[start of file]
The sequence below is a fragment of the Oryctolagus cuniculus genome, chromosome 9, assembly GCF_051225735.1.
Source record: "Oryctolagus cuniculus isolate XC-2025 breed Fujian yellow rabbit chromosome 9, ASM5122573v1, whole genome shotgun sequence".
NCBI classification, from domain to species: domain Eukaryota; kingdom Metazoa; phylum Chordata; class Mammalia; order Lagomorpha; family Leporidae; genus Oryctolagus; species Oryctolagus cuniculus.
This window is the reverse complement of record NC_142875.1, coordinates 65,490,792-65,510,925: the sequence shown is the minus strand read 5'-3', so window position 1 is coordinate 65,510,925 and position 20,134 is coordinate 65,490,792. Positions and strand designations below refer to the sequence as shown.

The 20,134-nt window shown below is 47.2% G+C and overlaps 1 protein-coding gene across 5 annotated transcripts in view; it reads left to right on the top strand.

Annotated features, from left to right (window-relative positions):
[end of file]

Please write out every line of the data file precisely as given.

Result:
The sequence below is a fragment of the Oryctolagus cuniculus genome, chromosome 9, assembly GCF_051225735.1.
Source record: "Oryctolagus cuniculus isolate XC-2025 breed Fujian yellow rabbit chromosome 9, ASM5122573v1, whole genome shotgun sequence".
NCBI classification, from domain to species: domain Eukaryota; kingdom Metazoa; phylum Chordata; class Mammalia; order Lagomorpha; family Leporidae; genus Oryctolagus; species Oryctolagus cuniculus.
This window is the reverse complement of record NC_142875.1, coordinates 65,490,792-65,510,925: the sequence shown is the minus strand read 5'-3', so window position 1 is coordinate 65,510,925 and position 20,134 is coordinate 65,490,792. Positions and strand designations below refer to the sequence as shown.

The 20,134-nt window shown below is 47.2% G+C and overlaps 1 protein-coding gene across 5 annotated transcripts in view; it reads left to right on the top strand.

Annotated features, from left to right (window-relative positions):